Allergen focus: Australia and New Zealand look to tighten mandatory labelling rules

By Pearly Neo contact

- Last updated on GMT

Food Standards Australia New Zealand (FSANZ) is looking to implement stricter mandatory allergen labelling regulations in both countries, particularly surrounding aspects such as clarity, consistency and prominence, and has opened this proposal to public comment. ©Getty Images
Food Standards Australia New Zealand (FSANZ) is looking to implement stricter mandatory allergen labelling regulations in both countries, particularly surrounding aspects such as clarity, consistency and prominence, and has opened this proposal to public comment. ©Getty Images

Related tags: Allergen, Australia, New zealand

Food Standards Australia New Zealand (FSANZ) is looking to implement stricter mandatory allergen labelling regulations in both countries, particularly surrounding aspects such as clarity, consistency and prominence, and has opened this proposal to public comment.

This is the second round of calls for public comment with regard to the issue of allergen labelling, with the first round having taken place in 2018.

Dubbed the Plain English Allergen Labelling Proposal (PEAL), this updated proposal document is based on follow-up risk assessment work undertaken by FSANZ since the previous round of public submissions, including a consumer-focused literature review and an updated safety risk assessment.

“Our first call for comment showed broad support for changes to make sure that allergen labelling is clear and in plain English and consumers have the information they need to make informed and safe food choices,”​ FSANZ Chief Executive Officer Mark Booth said in a formal statement.

“Currently the Food Standards Code requires 11 foods which can cause severe reactions to be declared whenever they are present as an ingredient, food additive or processing aid. [However], there are no requirements about how and where the declarations must be made on packaging.”

According to the proposal, this lack of explicit requirements in the regulations on how to declare allergens has also ‘created uncertainty for industry in complying with these requirements, and for regulators in enforcing [these rules]’​.

With regard to these concerns, a good deal of focus has been placed on ensuring the clarity, consistency and prominence of food allergen labelling, especially via the terms used and separate declarations to be made for certain allergens.

“Our research identified that consumers often struggle to understand complex names used for allergenic ingredients such as 'sodium caseinate'. This proposal would require the use of simpler language such as 'milk',”​ Booth added.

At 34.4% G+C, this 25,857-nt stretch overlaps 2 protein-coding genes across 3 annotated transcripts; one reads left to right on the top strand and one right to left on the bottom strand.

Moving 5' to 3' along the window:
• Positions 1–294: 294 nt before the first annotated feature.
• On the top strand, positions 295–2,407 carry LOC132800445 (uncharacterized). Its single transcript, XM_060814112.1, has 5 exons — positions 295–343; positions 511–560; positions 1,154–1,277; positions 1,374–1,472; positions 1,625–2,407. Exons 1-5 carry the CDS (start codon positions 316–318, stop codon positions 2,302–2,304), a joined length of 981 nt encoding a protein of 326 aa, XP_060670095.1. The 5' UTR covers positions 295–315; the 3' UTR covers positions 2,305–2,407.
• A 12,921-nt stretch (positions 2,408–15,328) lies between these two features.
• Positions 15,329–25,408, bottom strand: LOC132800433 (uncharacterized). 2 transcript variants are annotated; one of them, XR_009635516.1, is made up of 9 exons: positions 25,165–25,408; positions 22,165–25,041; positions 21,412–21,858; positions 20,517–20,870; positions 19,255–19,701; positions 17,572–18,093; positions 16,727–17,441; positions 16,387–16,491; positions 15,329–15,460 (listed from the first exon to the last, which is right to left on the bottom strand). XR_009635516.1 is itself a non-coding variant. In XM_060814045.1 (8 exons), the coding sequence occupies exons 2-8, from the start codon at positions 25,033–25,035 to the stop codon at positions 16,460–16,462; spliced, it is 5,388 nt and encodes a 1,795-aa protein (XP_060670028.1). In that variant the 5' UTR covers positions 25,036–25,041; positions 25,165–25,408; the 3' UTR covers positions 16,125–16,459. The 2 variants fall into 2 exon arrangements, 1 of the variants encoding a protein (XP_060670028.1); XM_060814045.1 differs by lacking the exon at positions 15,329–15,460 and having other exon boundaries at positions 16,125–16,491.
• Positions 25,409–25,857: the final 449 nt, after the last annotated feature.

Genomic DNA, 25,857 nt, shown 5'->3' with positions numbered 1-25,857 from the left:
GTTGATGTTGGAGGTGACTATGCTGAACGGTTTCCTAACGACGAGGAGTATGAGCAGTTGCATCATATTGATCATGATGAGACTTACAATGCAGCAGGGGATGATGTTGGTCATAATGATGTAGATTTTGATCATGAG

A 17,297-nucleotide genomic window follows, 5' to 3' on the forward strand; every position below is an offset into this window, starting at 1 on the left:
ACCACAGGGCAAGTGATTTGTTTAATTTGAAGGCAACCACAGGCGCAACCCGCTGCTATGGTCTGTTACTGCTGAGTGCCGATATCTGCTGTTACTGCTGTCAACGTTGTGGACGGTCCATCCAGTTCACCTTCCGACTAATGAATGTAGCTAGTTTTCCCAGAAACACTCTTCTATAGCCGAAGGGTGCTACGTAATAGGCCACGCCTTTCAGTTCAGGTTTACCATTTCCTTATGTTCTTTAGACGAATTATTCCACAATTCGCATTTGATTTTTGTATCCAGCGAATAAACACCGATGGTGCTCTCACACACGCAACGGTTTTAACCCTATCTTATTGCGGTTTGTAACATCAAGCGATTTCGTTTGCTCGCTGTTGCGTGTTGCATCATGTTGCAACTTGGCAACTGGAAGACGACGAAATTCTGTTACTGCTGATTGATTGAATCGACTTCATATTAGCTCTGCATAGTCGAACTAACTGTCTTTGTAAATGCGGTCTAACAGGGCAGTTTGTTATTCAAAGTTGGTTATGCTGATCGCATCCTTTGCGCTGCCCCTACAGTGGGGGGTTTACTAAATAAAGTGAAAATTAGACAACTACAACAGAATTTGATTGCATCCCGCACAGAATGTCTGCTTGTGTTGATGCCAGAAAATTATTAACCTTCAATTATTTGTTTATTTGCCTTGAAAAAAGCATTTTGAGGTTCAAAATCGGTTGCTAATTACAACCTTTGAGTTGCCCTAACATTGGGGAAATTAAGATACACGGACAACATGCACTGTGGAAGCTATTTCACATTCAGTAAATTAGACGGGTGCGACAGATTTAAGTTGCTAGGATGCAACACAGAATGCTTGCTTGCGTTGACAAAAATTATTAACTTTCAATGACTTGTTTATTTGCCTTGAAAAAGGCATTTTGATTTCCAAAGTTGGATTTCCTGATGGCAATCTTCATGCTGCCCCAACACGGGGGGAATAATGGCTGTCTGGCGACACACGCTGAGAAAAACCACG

“Consumer research also indicated that having labels in a prominent and consistent location on packaging would be beneficial. This proposal sets requirements for how and where allergen declarations are presented on packaging, including in bold font."

Specific amendments

As such, FSANZ has proposed to amend the regulations to include the use of ‘mandatory specified terms’​ for the allergen source when allergens are declared, and also to make separate declarations compulsory for certain ones.

These include: Molluscs, individual tree nuts (Almond, Brazil nut, cashew, hazelnut, macadamia, pecan, pine nut, pistachio and walnut), and gluten-containing cereals (Such as wheat, barley, rye, oats or spelt or their hybrids).

“For packaged foods, the declaration of allergens in the statement of ingredients [must use] bold font and [be] in a separate emboldened allergen summary statement,”​ said FSANZ in the proposal document.

“The use of the mandated specified term ‘Gluten’ [must be stated] in the allergen summary statement if present from wheat, barley, rye, oats or spelt or their hybrids [and] the mandated specified term ‘Tree nut’ in the allergen summary statement if individual tree nuts are declared in the statement of ingredients.”

In addition, ‘Fish’ must be specified as an ingredient if such is present in the product, and if the food is crustacea, the specific name of the crustacea must be declared. ‘Fats’ or ‘oils’ need to have the specific source name declared if the source of the oil is lupin, peanut, sesame, or soybean, unless the soybean oil has been degummed, neutralised, bleached or deodorised.

“The use of synonyms will not be permitted for allergen declarations except in the case of soy, where ‘soya’ and ‘soybean’ will be alternatives to the specified term ‘soy’ for use in the statement of ingredients,”​ FSANZ added.

Allergen summary statement

Overall, food product manufacturers will need to include an allergen summary statement on products moving forth if the proposal goes through, which must be displayed in bold font as well.

“[The summary statement must] include the prefix ‘Contains’, followed by a list of the allergens present,”​ said the agency.

“[It should also] appear directly below and be distinctly separated from the statement of ingredients and be printed in the same font type and size as declarations in the statement of ingredients.”

Comments from all parties will be accepted by FSANZ from now until February 27 2020, and detailed instructions on making a submission can be found here​.

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